An ectopic pregnancy can be a devastating event for expectant parents.
It affects one in 80 to 90 pregnancies, or 11,000 pregnancies a year, the NHS says.
Tragically, an ectopic pregnancy means a baby cannot survive.
This can cause emotional stress for mom and dad.
In addition, it can threaten the life of the mother.
What is an ectopic pregnancy?
An ectopic pregnancy occurs when a fertilized egg implants outside the uterus.
Fertilization, when the sperm meets the egg, takes place in a fallopian tube and normally the egg should travel to the uterus where it implants.
In an ectopic pregnancy, the fertilized egg gets stuck in a place where it can’t grow.
Most often this is due to the fallopian tubes, but it can also happen to the ovaries, which cervix (neck to uterus) or another organ in the pelvis.
Pregnancy usually lasts no longer than 12 weeks because symptoms appear before that.
Unfortunately, the pregnancy always has to be terminated. The egg is removed with surgery or medication.
What causes an ectopic pregnancy?
Often the causes of an ectopic pregnancy are not clear and for most women it is a one-off event, the charity Tommy’s says.
But there are several conditions that can increase the chances of it occurring.
- Older age (risk is highest in women aged 35-40)
- Pelvic inflammatory disease (inflammation of the reproductive system, usually caused by an STI)
- A history of ectopic pregnancies
- If you have had fertility treatments such as IVF
- Previous operation on the fallopian tubes
- Getting pregnant while using an intrauterine device (IUD) for birth control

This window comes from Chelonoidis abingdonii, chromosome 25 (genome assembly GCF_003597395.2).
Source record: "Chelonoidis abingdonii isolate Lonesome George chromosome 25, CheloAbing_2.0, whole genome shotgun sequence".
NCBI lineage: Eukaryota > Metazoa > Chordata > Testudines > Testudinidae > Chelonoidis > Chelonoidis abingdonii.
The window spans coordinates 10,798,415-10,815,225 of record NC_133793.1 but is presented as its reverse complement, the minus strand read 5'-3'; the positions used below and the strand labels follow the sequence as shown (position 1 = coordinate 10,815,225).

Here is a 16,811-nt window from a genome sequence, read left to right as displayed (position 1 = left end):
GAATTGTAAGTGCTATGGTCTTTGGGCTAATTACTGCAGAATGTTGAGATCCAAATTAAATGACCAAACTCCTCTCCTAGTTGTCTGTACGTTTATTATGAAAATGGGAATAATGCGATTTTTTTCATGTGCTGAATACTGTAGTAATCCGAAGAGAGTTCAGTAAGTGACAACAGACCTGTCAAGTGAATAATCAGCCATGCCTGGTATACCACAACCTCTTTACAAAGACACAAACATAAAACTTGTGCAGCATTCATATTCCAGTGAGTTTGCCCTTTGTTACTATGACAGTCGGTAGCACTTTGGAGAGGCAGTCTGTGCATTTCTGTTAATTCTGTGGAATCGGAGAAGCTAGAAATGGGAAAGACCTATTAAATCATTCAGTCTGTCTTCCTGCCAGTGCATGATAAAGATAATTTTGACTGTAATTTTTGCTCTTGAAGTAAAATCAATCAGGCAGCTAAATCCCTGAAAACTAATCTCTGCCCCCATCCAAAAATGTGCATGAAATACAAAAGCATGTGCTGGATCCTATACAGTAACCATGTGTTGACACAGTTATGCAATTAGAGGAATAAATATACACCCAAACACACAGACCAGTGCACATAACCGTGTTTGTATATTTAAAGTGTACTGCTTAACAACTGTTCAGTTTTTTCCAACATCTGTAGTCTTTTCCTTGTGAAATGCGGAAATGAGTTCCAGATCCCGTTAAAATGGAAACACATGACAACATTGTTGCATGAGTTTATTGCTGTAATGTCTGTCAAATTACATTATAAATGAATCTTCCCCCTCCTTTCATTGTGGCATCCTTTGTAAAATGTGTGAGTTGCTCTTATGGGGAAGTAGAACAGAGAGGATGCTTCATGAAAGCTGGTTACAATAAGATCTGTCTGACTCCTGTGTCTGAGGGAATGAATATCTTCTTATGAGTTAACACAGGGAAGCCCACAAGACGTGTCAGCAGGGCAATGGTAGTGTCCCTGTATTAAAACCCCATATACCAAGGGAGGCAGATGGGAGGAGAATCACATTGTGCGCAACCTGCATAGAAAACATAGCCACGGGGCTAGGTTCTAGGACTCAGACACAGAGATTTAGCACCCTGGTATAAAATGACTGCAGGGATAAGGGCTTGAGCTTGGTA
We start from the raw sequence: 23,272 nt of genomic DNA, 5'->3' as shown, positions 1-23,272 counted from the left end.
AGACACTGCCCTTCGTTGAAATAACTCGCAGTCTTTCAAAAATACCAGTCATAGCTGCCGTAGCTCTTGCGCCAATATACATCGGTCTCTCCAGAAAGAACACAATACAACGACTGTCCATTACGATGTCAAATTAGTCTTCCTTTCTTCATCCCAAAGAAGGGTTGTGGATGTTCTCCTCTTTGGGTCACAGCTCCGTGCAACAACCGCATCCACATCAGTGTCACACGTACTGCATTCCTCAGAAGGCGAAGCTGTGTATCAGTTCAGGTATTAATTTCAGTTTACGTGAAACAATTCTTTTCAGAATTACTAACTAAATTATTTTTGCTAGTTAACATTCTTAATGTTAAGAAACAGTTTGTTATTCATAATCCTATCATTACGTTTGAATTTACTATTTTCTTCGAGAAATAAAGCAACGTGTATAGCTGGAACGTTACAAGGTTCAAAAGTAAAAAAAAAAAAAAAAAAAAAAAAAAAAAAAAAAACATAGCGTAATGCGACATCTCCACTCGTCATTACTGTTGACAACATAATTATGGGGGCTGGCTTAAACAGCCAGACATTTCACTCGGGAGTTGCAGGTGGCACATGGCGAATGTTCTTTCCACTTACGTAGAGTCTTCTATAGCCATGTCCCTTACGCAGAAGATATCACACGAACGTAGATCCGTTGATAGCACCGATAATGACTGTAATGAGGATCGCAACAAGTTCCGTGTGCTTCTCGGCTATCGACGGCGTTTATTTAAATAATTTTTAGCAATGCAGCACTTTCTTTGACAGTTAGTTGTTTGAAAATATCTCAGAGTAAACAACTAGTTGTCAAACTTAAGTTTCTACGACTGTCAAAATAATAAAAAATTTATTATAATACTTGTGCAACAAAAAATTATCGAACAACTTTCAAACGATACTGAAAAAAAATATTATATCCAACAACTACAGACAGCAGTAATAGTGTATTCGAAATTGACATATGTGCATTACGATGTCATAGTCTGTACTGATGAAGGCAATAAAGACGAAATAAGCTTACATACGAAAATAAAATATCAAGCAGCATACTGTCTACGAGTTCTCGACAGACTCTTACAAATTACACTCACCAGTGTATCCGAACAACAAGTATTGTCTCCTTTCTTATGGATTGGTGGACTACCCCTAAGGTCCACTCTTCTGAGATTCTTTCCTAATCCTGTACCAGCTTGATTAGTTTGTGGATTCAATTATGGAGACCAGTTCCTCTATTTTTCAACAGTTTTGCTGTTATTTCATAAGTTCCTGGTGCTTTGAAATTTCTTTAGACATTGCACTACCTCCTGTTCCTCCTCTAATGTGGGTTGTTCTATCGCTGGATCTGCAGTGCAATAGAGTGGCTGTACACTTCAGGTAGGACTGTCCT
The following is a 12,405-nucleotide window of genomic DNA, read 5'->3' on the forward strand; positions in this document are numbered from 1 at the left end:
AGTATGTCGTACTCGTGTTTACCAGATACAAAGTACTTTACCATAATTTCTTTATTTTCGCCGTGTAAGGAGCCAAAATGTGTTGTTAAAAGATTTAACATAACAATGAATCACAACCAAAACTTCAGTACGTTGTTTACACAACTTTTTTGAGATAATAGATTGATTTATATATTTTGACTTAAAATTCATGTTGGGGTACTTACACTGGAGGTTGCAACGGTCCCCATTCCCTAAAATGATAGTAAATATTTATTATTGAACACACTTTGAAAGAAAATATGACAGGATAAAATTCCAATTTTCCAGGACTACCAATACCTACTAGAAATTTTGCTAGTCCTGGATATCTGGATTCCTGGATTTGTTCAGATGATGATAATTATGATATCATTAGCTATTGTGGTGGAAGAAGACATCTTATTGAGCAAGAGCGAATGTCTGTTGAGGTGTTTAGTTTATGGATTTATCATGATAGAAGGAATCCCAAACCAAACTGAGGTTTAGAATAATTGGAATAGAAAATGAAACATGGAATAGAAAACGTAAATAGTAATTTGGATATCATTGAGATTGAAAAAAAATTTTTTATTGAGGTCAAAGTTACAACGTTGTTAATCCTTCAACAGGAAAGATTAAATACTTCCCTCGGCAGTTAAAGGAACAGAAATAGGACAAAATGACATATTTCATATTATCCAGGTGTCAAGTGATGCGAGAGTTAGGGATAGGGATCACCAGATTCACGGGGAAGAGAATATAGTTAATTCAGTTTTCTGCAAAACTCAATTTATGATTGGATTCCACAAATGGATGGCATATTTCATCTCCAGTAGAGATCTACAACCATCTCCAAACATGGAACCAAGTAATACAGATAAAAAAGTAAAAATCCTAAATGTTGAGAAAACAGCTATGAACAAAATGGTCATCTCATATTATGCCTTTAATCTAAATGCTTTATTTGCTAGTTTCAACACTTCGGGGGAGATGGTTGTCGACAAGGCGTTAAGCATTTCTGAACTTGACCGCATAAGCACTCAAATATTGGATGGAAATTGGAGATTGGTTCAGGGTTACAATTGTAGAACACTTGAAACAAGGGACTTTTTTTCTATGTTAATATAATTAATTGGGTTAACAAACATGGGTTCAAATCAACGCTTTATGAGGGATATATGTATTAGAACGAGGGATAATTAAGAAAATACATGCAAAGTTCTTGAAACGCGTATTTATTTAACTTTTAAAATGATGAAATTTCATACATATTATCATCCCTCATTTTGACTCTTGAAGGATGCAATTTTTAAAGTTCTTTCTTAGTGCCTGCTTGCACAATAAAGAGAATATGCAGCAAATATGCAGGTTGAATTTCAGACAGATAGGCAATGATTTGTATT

What are the signs and symptoms of an ectopic pregnancy?
There are often no symptoms of an ectopic pregnancy, and it is usually detected when a mother goes for a routine pregnancy scan.
If you have symptoms, they usually appear between the fourth and twelfthth month of pregnancy.
This can include:
- vaginal bleeding
- Brown watery discharge
- Lower abdominal pain on one side
- missed period
- Discomfort when going to the toilet
- pain in the tip of the shoulder
What is tip shoulder pain and how does it feel?
Shoulder tip pain occurs when you feel an unusual pain at the point where your arm and shoulder meet.
It is not known why this particular pain occurs after an ectopic pregnancy, but it is believed to be related to internal bleeding that can occur with the condition.
If you experience this pain, you should seek medical advice immediately.
What happens during and after the treatment?
Treatment for an ectopic pregnancy depends on a number of factors, but there are three main options.
Women who are in the early stages of pregnancy may be asked to wait for a miscarriage.
Some women are given a drug in the form of an injection to stop a pregnancy from developing.
Keyhole surgery can be used to remove the fertilized egg and sometimes the fallopian tube.
But if the fallopian tube is ruptured, this can cause it life-threatening bleeding. The woman needs emergency surgery.
Most women who have had an ectopic pregnancy can get pregnant againeven if they have had a fallopian tube removed, the NHS assures.
It states that a total of 65 percent of women achieve a successful pregnancy within 18 months of an ectopic pregnancy.
Tommy’s charity says it can help if you’re struggling to come to terms with what happened:
- Talk to your partner, family or friends about how you are feeling
- Ask your care team what support is available – they can refer you to a counselor who specializes in supporting people affected by ectopic pregnancy
- Speak to a Tommy’s midwife free of charge Monday to Friday 9am to 5pm on our hotline 0800 0147 800 or email email@example.com
- Visit The Tubal Pregnancy Trust for further support and information.
https://www.thesun.ie/health/846843/ectopic-pregnancy-signs-symptoms-causes/ What is an ectopic pregnancy, what are the signs, causes and symptoms and how does it feel?